Imagine someone asking you what you had for breakfast, lunch and dinner weeks ago. Most of us would do a fair to miserable job of recalling that. But it's exactly the information that investigators need to sleuth out the source of an outbreak of Salmonella or E. coli, as German officials learned the hard way this summer.
Enter the lowly supermarket loyalty card. It stores valuable data on customer shopping habits, which companies use to adjust marketing and pricing. That data also contains a record on purchases unfogged by flukes of memory. And now epidemiologists are also starting to mine grocery data to investigate outbreaks.
The research database PubMed lists only one case of investigators using loyalty cards to track an outbreak, in British Columbia in 2007. But reporter Elizabeth Weise at USA Today cottoned on to the fact that epidemiologists are starting to turn more and more to loyalty card data.
Her article, out this week, explains how state health departments and the federal U.S. Centers for Disease Control and Prevention used loyalty card data to ID Turkish pine nuts purchased at Wegman's as the source of a recent salmonella outbreak; quickly trace the source of a 2010 E. coli outbreak to raw milk Gouda cheese bought at Costco; and pinpoint black and red pepper coating salami as the source of a 2009 Salmonella outbreak.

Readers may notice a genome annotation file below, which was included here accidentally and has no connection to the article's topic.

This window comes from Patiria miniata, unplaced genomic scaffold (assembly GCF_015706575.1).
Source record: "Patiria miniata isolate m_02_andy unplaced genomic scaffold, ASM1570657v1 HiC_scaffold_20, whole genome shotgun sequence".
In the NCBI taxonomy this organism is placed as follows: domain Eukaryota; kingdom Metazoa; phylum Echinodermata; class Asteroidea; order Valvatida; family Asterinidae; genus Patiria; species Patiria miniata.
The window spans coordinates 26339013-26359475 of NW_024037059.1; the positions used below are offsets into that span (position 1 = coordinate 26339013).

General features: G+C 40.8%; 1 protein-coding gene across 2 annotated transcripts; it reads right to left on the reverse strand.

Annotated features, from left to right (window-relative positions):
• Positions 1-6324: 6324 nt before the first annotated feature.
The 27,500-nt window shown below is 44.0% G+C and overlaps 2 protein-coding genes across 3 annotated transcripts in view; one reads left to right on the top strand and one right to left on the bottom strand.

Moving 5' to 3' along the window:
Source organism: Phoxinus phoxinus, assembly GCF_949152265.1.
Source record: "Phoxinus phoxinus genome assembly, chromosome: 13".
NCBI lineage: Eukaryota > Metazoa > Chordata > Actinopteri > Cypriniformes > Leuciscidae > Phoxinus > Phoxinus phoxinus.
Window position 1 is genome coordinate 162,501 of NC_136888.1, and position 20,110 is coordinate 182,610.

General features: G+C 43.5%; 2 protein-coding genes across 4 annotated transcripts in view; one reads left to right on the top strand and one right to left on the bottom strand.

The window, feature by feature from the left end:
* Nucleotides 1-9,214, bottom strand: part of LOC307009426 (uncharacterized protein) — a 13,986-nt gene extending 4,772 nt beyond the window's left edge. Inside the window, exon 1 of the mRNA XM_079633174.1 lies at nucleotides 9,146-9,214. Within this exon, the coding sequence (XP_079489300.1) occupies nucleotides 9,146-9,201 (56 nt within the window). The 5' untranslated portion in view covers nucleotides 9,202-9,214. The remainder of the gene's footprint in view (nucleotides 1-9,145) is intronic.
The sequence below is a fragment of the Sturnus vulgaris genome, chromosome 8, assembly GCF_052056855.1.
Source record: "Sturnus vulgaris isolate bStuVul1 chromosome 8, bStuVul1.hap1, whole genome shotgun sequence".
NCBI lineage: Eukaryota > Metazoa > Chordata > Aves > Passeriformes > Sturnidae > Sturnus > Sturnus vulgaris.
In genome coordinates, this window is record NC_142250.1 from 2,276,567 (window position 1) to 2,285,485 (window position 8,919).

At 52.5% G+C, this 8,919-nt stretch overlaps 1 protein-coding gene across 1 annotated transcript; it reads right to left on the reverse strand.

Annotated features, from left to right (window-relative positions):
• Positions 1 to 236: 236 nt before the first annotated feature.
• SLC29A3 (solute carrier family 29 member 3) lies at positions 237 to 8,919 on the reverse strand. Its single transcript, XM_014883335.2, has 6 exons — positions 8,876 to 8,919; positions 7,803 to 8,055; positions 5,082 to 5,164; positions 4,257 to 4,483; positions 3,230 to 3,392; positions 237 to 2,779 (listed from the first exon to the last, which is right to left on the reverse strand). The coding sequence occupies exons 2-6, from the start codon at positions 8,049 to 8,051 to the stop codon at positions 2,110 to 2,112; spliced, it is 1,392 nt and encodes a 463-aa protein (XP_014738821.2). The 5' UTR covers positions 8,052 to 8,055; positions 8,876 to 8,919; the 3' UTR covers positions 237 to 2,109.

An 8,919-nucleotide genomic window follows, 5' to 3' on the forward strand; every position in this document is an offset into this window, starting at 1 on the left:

Privacy advocates complain that people give big corporations undue access to their refrigerators and medicine cabinets when they use loyalty cards. "For what is often a minimal incentive, they encourage many consumers to hand over valuable intelligence about themselves and their behaviour," fumed a writer at infosecurity.com. But the cards remain popular.
Outbreak investigators are addressing privacy concerns by asking the permission of individuals for access to their card data.
So the next time you swipe your supermarket card, think: Am I letting the marketers of America know that I'm buying Doritos yet again? Or will this data someday be used to discover that the chicken did it?
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